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Listening to the ‘other’: project tracks Khmer-ethnic Vietnamese relations on the ground

Ethnic Vietnamese born in Cambodia and whose families have lived in the Kingdom for generations talk about discrimination and identity at their market stalls in Phnom Penh in 2013.
Ethnic Vietnamese born in Cambodia and whose families have lived in the Kingdom for generations talk about discrimination and identity at their market stalls in Phnom Penh in 2013. Pha Lina

Listening to the ‘other’: project tracks Khmer-ethnic Vietnamese relations on the ground

A culture of pervasive prejudice against Cambodian residents of Vietnamese descent coexists with one of relative communal harmony in mixed areas of the capital, a recent survey of Khmer and ethnic Vietnamese residents has found.

Published last week in the book Who’s Listening? Tackling hard issues with empathy, the findings are the result of conversations with Khmer and ethnic Vietnamese residents in three districts of Phnom Penh conducted earlier this year. It highlights both deep-seated discrimination against the Vietnamese – exacerbated by a simplistic historical and media narrative – as well as positive relationships in areas where the two groups have day-to-day interaction.

“Little has been done to talk about what’s going on with the dynamics on the ground,” said Suyheang Kry, co-director of the project and executive director of Women Peace Makers. “So that’s why we decided to firstly try to understand from both sides how they see each other.”

To get at this question, a team of “listeners” was assembled of ethnic Vietnamese, mixed-race and Khmer researchers. They went into the Sen Sok, Tuol Kork and Chbar Ampov areas of the capital to speak with Khmer and ethnic Vietnamese residents about their perceptions of one another.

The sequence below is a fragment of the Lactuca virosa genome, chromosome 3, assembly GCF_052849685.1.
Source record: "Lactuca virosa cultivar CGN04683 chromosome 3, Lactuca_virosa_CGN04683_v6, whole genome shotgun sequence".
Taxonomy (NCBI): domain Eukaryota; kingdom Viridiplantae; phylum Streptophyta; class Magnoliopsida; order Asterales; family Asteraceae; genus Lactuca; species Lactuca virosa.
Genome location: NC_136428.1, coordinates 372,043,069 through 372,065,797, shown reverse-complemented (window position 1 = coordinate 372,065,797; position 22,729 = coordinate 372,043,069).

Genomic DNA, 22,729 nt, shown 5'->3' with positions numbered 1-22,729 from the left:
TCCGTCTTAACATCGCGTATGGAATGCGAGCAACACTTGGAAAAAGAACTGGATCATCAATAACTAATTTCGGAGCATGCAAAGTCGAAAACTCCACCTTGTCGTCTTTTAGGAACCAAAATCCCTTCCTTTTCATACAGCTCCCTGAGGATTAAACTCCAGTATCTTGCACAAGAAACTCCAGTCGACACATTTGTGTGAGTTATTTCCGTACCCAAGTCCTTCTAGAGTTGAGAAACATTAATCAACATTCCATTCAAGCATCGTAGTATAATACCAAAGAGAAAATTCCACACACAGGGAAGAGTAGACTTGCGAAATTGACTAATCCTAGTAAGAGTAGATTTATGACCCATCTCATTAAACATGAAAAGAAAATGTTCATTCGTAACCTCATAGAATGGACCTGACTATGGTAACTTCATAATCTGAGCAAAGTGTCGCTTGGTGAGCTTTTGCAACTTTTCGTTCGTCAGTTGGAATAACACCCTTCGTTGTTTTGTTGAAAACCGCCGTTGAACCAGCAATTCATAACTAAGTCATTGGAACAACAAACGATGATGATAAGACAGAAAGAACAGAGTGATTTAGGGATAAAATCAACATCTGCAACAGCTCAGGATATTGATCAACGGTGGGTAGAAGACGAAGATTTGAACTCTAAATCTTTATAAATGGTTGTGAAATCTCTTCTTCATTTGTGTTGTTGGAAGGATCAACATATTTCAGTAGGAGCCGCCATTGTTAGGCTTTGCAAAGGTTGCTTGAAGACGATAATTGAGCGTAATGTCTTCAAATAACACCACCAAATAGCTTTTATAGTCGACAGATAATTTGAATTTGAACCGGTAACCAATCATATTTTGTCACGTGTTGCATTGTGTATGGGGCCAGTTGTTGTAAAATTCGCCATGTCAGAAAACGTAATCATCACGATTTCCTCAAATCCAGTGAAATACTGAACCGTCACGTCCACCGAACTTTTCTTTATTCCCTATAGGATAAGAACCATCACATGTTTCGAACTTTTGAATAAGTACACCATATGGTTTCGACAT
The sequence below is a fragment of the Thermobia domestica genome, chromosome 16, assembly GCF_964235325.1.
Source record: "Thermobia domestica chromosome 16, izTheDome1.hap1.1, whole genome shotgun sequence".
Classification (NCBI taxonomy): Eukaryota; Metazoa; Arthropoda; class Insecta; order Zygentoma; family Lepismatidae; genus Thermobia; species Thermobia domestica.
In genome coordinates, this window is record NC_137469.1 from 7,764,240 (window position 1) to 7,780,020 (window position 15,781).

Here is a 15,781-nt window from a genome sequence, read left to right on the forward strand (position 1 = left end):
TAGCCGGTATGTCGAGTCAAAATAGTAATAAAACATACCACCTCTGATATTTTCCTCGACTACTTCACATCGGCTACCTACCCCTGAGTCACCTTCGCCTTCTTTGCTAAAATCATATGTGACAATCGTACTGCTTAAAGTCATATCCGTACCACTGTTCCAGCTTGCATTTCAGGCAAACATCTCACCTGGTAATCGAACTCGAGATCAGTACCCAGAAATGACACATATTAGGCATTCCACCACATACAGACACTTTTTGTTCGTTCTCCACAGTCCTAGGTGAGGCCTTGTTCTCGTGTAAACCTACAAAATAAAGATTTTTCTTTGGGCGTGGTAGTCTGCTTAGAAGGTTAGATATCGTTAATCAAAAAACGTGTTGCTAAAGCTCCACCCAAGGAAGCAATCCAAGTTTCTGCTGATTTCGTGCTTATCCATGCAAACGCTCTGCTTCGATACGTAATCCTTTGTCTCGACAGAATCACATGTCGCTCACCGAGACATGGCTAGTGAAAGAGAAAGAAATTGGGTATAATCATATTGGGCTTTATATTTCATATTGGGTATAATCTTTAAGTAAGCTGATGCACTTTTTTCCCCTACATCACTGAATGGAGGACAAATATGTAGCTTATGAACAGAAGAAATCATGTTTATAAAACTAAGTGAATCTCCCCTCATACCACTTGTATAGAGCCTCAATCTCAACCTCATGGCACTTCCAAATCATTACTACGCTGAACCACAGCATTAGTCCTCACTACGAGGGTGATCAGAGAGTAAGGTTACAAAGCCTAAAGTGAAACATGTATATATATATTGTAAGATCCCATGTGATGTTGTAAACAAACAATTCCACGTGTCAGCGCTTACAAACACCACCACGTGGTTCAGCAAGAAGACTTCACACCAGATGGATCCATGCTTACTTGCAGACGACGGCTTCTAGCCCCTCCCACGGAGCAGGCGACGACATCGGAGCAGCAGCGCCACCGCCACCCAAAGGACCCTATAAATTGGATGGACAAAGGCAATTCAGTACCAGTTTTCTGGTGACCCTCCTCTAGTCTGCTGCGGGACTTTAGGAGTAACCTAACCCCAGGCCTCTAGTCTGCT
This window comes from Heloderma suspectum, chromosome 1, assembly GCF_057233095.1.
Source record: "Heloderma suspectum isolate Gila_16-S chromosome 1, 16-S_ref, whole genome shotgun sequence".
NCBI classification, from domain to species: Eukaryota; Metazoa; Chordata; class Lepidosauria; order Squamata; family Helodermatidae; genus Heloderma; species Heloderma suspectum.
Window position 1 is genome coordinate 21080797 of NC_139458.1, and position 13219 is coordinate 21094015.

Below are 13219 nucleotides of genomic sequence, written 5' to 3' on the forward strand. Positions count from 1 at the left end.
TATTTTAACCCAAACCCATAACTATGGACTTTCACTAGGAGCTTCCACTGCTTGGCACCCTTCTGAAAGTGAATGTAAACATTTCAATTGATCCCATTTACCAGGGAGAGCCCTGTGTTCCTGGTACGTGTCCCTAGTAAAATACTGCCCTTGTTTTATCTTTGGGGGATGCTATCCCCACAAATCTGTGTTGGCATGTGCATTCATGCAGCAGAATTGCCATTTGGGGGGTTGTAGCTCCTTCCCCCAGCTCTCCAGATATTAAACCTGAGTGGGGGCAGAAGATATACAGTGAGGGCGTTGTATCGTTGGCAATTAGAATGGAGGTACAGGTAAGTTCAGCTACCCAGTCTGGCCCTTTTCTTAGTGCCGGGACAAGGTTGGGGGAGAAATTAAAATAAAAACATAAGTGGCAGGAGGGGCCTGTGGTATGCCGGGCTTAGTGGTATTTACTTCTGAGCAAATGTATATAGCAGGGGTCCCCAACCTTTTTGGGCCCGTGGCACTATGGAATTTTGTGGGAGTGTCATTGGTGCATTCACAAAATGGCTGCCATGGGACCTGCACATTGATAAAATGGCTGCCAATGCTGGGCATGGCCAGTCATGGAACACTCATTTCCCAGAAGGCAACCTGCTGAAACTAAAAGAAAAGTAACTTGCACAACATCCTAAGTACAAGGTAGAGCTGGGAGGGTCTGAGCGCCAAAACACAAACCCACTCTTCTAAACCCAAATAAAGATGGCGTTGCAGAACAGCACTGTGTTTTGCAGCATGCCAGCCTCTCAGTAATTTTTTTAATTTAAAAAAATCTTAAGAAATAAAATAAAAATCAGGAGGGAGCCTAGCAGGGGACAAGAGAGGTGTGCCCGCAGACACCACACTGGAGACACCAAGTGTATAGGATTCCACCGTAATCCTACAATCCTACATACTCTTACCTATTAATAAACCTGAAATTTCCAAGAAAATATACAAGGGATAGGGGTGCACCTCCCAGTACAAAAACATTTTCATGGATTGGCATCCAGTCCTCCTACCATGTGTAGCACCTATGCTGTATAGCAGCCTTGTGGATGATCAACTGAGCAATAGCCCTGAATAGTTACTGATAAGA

While the findings varied depending on the area and speaker, certain themes emerged. Khmer respondents were especially likely to point out behavioural stereotypes, with many saying that ethnic Vietnamese are “loud”, “messy”, or “too tricky”.

Residents often expressed discomfort with the presence of ethnic Vietnamese. When asked to elaborate why, history was frequently cited – including a “highly symbolic”, and possibly apocryphal, incident from the 19th century in which a Vietnamese emperor allegedly took three Khmer men prisoner, buried them up to their necks and boiled a burning cauldron of tea balanced on top of their heads.

Such distant anecdotes were often portrayed as representative of modern concerns – like worry over Vietnamese allegedly encroaching on Cambodian territory, “illegal” immigration and perceived higher birth rates in ethnic Vietnamese families.

“I’m worried that if the number of Vietnamese keeps growing in our country, one day we’ll have a referendum . . . and the Vietnamese people’s voice will be heard over the Khmer,” one 40-year-old Khmer woman is quoted as saying.